- Leippe, M. R., Eisenstadt, D. E., Rauch, S. M., & Seib, H. (2004). Timing of eyewitness expert testimony, jurors’ need for cognition, and case strength as determinants of trial verdicts. Journal of Applied Psychology, 89, 524-541.
- Greenberg, J., Martens, A., Jonas, E., Eisenstadt, D., Pyszczynski, T., & Solomon, S. (2003). Psychological defense in anticipation of anxiety: Eliminating the potential for anxiety eliminates the effect of mortality salience on worldview defense. Psychological Science, 14, 516-519.
- Eisenstadt, D., Leippe, M. R., Rivers, J. A., & Stambush, M. (2003). Counterattitudinal advocacy on a matter of prejudice: Effects of commitment, distraction, and personal importance. Journal of Applied Social Psychology, 33, 2123-2152.
- Eisenstadt, D., Leippe, M. R., & Rivers, J. A. (2002). Asymmetry, defense, and generalization in self-comparison: Differential reactions to feedback about the rejected and ideal selves. Self and Identity, 1, 289-311.
- Eisenstadt, D., & Leippe, M. R. (1994). The self-comparison process and self-discrepant feedback: Consequences of learning you are what you thought you were not. Journal of Personality and Social Psychology, 67, 611-626.
- Leippe, M. R., & Eisenstadt, D. (1994). The generalization of dissonance reduction: Decreasing prejudice through induced compliance. Journal of Personality and Social Psychology, 67, 395-413.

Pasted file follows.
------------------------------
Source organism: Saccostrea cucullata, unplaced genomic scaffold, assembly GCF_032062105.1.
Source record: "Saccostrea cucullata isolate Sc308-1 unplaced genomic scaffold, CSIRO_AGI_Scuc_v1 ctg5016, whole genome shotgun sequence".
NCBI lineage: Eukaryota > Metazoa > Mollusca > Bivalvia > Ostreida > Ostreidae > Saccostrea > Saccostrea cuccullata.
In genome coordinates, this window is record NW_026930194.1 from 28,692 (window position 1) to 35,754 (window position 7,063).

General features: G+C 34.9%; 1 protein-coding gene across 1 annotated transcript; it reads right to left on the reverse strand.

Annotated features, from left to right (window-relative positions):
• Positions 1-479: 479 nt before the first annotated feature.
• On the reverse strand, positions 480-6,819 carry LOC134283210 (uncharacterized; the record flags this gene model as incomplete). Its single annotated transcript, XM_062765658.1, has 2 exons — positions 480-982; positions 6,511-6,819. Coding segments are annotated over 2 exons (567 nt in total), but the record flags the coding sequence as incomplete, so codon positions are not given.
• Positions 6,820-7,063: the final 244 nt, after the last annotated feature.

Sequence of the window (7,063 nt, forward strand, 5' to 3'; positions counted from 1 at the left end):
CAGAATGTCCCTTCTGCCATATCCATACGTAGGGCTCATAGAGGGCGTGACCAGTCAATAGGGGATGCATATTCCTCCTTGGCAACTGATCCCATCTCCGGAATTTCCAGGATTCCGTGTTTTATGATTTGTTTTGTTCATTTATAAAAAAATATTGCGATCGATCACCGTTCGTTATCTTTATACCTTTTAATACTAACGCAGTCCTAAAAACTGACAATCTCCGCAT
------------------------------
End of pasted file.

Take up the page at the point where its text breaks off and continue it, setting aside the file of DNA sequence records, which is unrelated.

- Hass, R. G., Katz, I., Rizzo, N., Bailey, J., & Eisenstadt, D. (1991). Cross-racial appraisal as related to attitude ambivalence and cognitive complexity. Personality and Social Psychology Bulletin, 17, 83-92.
- Hass, R. G., & Eisenstadt, D. (1990). The effects of self-focused attention on perspective-taking and anxiety. Anxiety research, 2, 165-176.
- Leippe, M. R., & Eisenstadt, D. (2007). Eyewitness confidence and the confidence- accuracy relationship in memory for people. In R. C. L. Lindsay, D. F. Ross, J. D. Read, & M. P. Toglia (Eds.), Handbook of eyewitness psychology (Vol. 2, pp. 377-425). Mahwah, NJ: Erlbaum.
- Leippe, M. R., & Eisenstadt, D. (1999). A self-accountability model of dissonance reduction: Multiple modes on a continuum of elaboration. In E. Harmon-Jones & J. Mills (Eds.), Cognitive dissonance: Progress on a pivotal theory in social psychology (pp. 201-232). Washington, DC: American Psychological Association.
- Leippe, M. R., & Eisenstadt, D. (forthcoming). Social influences on eyewitness confidence: The social psychology of memory self-certainty. In R. M. Arkin, K. C. Oleson, & P. J. Carroll (Eds.), The uncertain self: A handbook of perspectives from social and peronality psychology. Mahwah, NJ: Erlbaum
- Abnormal Psychology
- Advanced Social Psychology
- Introductory Psychology
- Personality Psychology
- Prejudice, Helping, and Aggression
- Seminar on Prejudice
- Seminar on Self and Identity
- Senior Seminar
- Social Experimental Psychology
- Social Psychology
- Teaching of Psychology
Department of Psychology
John Jay College of Criminal Justice
New York, NY 10019